We arrived at Farragut Square, established as a sort of staging ground by the protesters, with big tents and displays set up. The surrounding streets were filled with noisy, spirited anti-Trump protesters, some beating on drums and most holding handmade signs.
I marched with them toward McPherson — beyond which, the police were blocking access, and hundreds of arrestees waited endlessly in “kettles.” Just before the police lines, some hotheads had set a garbage can on fire, and the air was filled with acrid smoke.
A young Asian woman had a hand-scrawled message with a wistful but determined tone: “YES WE COULD, YES WE DID, YES WE WILL.” Her name was Selena (she declined to give a surname), and she works with a juvenile justice advocacy group in Baltimore. I asked, What will we do? “Keep protesting, keep fighting,” she said.
Two young white guys held aloft a big banner with a reproduction of a panel from a 1940s comic book showing Captain America slugging Hitler and sending him flying. The caption: “Fighting Nazis is an American tradition! Stop the ‘alt-right’!”
One of the two was Gabe Lezra, a lawyer from New York City. When asked about his banner, he replied, “The alt-right represents a fascistic current in American politics, reflected in waves of hate crimes. One of the most important cultural battles going on now is against the emergence of a radical European-style right-wing politics in this country.”
A sandy-haired man held a particularly provocative sign — for this crowd. It had the faces of Ralph Nader and Jill Stein — the Green Party presidential candidates in 2000 and 2016, respectively — in red circles with slashes across them. It read: “When is the delusional ‘Green Party’ going to stop electing Republicans?”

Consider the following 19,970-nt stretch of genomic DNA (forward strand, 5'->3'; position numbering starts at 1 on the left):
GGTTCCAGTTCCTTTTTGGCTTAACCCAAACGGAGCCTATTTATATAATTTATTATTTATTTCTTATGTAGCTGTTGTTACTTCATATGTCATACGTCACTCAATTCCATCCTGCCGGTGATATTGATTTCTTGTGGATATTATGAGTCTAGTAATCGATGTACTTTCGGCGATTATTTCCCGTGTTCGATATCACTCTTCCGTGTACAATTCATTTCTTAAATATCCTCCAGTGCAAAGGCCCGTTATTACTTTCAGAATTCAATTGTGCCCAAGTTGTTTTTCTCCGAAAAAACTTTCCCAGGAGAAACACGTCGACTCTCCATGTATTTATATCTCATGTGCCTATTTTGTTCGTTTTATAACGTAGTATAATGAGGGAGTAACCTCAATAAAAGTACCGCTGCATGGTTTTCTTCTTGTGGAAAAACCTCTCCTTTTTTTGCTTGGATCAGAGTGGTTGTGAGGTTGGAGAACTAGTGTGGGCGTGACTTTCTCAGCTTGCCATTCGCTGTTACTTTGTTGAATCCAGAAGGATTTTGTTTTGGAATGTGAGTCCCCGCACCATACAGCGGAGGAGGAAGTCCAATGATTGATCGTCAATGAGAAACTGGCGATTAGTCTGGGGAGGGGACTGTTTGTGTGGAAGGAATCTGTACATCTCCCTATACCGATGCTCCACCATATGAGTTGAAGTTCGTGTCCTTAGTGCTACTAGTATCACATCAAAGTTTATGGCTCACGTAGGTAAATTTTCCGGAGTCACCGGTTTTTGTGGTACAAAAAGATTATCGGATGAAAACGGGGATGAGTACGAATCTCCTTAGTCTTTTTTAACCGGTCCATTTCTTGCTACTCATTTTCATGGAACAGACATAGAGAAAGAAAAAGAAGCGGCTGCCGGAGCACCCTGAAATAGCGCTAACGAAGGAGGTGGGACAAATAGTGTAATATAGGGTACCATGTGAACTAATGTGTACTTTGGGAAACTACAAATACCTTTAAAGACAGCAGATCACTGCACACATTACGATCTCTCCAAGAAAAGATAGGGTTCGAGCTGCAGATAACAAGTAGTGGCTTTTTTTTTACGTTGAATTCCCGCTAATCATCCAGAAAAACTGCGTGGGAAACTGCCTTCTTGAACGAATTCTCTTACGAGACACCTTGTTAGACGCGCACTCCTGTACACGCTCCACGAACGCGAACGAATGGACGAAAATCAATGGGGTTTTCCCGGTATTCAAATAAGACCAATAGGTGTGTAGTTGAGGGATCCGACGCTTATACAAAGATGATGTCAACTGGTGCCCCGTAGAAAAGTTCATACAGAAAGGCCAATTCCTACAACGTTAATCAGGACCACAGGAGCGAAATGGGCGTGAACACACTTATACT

The sign holder was Sean McCrohon, a D.C.-area independent researcher.
“Hillary was not perfect, obviously,” he said. “But we had a binary choice and a vote for anyone else was a vote for Donald Trump. There’s no sense in America in creating minor parties. You have to build coalitions. It’s slow and frustrating. It’s important to challenge young people who think there’s no difference between the Democrats and Republicans.”
“God knows we’re facing the worst president since the Civil War — since Jefferson Davis,” he said. “He has the mind of a 7-year-old, and he has the ability to destroy the world. We have to do everything we can to resist. I’ve never felt so despairing about the future of the country.”
He also recommended, “We have to force the Democrats to stop him from acting on his agenda, to filibuster, to do whatever it takes.”
Staceyann Chin, a Jamaica-born Brooklyn-based poet, story-teller and L.G.B.T. activist, was taking in the scene as I was. I asked her thoughts on the challenges ahead. Staying in town for the massive Women’s March the following day, she emphasized the urgency of moving beyond single-issue politics.
“We’re going to have to be multi-sectorial and multi-platform,” she said. “Everything we do has got to make the connections. We have to talk to each other like never before. We have to find out what ‘together’ looks like. The system is predicated on division. But we’re in a new soup.”
Almost as an admonition to herself, she added, “I have to remind myself why tomorrow is important, and why the next four years of resistance is important — mandated, in fact.”